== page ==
Early Dental Care

Teething FAQ

When do babies get their first teeth?
Normally the first tooth erupts between ages 6 to 12 months.

When do babies stop teething?
Teething occurs until age 3.

How can I tell if my baby is teething?
Teething symptoms include gum soreness and tenderness and irritability. Babies will express their discomfort from teething with signs such as drooling, coughing, biting whatever they can find, and being fussy when it comes to feedings.

How do I soothe a teething baby?
Rubbing sore gums gently with a clean finger, the back of a cold spoon or a cold, wet cloth helps soothe the gums. Teething rings work well, but avoid teething biscuits – they contain sugar that is not good for baby teeth.


Baby Tooth Decay

While your baby is teething, it is important to monitor the signs of teething for baby teeth decay. Examine the teeth, especially on the inside or the tongue side, every two weeks for dull spots (whiter than the tooth surface) or lines. A bottle containing anything other than water left in an infant’s mouth while sleeping can cause baby tooth decay. This happens because sugar in the liquid mixes with bacteria in dental plaque, forming acids that attack the tooth enamel. Each time a child drinks liquids containing sugar, acids attack the teeth for about 20 minutes. When awake, saliva carries away the liquid. During sleep, the saliva flow significantly decreases, and liquids pool around the child’s teeth for long periods, covering the teeth in acids.


Baby Teeth

The primary, or “baby”, teeth play a crucial role in dental development. Without baby teeth, a child cannot chew food properly and has difficulty speaking clearly. Baby teeth are vital to development of the jaws and for guiding the permanent (secondary) teeth into place when they replace the primary teeth around age 6.

Since baby teeth guide the permanent teeth into place, infants with missing baby teeth or infants who prematurely lose baby teeth may require a space maintainer, a device used to hold the natural space open. Without a maintainer, the baby teeth can tilt toward the empty space and cause permanent teeth to come in crooked. Missing teeth should always be mentioned to your family dentist. The way your child cares for his/her baby teeth plays a critical role in how he/she treats the permanent teeth. Children and adults are equally susceptible to plaque and gum problems – hence, the need for regular care and dental check-ups with a pediatric dentist or general dentist.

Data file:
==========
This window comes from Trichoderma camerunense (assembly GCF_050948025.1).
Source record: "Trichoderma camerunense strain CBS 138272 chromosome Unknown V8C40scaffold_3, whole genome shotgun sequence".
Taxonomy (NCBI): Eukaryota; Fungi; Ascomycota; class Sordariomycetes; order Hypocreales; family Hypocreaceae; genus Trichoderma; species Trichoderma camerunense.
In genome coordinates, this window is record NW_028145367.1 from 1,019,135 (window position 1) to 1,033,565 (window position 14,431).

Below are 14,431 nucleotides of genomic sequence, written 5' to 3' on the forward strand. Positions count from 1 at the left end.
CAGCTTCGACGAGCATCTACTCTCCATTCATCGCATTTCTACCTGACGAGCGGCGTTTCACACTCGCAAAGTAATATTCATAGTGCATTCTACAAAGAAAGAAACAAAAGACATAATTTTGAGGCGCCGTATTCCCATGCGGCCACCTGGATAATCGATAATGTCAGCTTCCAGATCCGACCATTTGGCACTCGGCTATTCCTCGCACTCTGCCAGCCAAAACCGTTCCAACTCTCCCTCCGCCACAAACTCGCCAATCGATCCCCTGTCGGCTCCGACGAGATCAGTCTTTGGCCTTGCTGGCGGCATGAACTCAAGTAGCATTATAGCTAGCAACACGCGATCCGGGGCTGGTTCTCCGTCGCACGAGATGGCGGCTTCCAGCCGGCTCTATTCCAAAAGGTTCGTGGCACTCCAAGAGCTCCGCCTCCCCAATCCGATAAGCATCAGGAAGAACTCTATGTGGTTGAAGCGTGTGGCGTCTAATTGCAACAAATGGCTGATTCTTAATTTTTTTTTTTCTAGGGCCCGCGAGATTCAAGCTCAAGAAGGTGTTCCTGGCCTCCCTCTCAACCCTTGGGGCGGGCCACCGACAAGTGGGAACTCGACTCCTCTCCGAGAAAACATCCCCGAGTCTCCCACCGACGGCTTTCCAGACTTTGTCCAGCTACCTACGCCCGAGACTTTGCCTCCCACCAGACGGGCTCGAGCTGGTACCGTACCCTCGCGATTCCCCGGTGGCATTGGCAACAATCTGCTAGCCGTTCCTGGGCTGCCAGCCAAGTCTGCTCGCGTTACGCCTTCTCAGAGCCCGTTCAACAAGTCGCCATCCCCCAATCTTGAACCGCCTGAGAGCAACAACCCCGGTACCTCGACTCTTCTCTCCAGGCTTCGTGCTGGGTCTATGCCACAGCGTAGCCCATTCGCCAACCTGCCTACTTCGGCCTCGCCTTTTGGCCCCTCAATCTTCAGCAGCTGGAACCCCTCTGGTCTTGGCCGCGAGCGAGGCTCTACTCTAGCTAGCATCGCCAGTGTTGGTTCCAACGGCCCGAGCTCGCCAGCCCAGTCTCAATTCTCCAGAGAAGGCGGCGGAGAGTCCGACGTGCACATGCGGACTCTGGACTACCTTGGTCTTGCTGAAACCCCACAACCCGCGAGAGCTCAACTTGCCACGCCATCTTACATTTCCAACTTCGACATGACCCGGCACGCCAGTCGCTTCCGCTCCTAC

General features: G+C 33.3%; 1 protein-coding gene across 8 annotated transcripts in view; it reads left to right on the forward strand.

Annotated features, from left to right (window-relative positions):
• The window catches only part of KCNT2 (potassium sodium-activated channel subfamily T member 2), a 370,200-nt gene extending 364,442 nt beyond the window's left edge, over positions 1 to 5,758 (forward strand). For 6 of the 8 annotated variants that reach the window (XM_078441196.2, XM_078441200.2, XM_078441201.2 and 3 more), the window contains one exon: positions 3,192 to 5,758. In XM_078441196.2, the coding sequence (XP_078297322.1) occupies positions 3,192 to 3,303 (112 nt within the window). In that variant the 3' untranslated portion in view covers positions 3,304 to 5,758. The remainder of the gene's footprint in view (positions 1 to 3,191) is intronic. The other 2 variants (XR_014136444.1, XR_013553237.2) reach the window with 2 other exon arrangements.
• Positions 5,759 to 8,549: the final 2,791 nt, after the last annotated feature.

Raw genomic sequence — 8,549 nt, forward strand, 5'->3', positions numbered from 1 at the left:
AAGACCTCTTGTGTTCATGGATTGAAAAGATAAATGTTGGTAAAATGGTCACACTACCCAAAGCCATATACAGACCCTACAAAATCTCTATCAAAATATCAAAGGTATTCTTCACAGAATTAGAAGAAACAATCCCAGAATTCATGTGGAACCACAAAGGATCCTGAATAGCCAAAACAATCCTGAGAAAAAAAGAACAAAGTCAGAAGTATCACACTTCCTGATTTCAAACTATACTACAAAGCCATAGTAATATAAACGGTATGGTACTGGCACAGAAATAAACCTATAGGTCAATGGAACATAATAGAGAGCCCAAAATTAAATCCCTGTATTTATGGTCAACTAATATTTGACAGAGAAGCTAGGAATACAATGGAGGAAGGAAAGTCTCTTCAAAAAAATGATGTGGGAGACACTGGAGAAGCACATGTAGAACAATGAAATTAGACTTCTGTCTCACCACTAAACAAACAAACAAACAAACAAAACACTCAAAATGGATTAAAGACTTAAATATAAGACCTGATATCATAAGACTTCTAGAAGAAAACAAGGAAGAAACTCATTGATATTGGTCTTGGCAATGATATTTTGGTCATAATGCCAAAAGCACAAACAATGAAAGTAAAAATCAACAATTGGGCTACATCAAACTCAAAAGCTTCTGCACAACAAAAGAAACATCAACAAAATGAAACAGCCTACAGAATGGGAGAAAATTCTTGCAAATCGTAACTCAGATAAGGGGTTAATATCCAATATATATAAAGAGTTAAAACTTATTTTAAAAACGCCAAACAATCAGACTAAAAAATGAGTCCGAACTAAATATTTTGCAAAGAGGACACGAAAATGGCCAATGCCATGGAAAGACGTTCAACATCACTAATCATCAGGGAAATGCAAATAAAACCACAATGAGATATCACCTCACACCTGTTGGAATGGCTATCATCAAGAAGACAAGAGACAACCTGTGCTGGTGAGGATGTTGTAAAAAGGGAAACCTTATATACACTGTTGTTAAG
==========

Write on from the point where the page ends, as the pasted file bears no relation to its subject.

A Child’s First Dental Visit

A child’s first pediatric dental visit should be scheduled around his/her 1st birthday. The most important part of the visit is getting to know and becoming comfortable with the pediatric dentist and his staff. A pleasant, comfortable first visit builds trust and helps put the child at ease during future pediatric dental care visits. If possible, allow the child to sit in a parent’s lap in the exam room. Children should be encouraged to discuss any fears or anxiety they feel.


Why Primary Teeth Are Important

Primary teeth are important for several reasons. Foremost, good teeth allow a child to eat and maintain good nutrition. Healthy teeth allow for clear pronunciation and speech habits. The self-image that healthy teeth give a child is immeasurable. Primary teeth also guide eruption of the permanent teeth.


Kids Healthy Teeth – Keep a Good Diet

The teeth, bones and soft tissue of the mouth require a healthy, well-balanced diet. A variety of foods from the five food groups helps minimize (and avoid) cavities and other pediatric dental problems. Most snacks that children eat cause cavities, so children should only receive healthy foods, such as vegetables, low-fat yogurt and cheeses, which promote strong teeth.


Order of Baby Teeth Eruption

A child’s teeth actually start forming before birth. As early as 4 months of age, the primary or “baby” teeth push through the gums – the lower central incisors are first, then the upper central incisors. The remainder of the 20 primary teeth typically erupts by age 3, but the place and order varies.

Permanent teeth begin eruption around age 6, starting with the first molars and lower central incisors. This process continues until around age 21. Adults have 28 secondary (permanent) teeth – 32 including the third molars (wisdom teeth).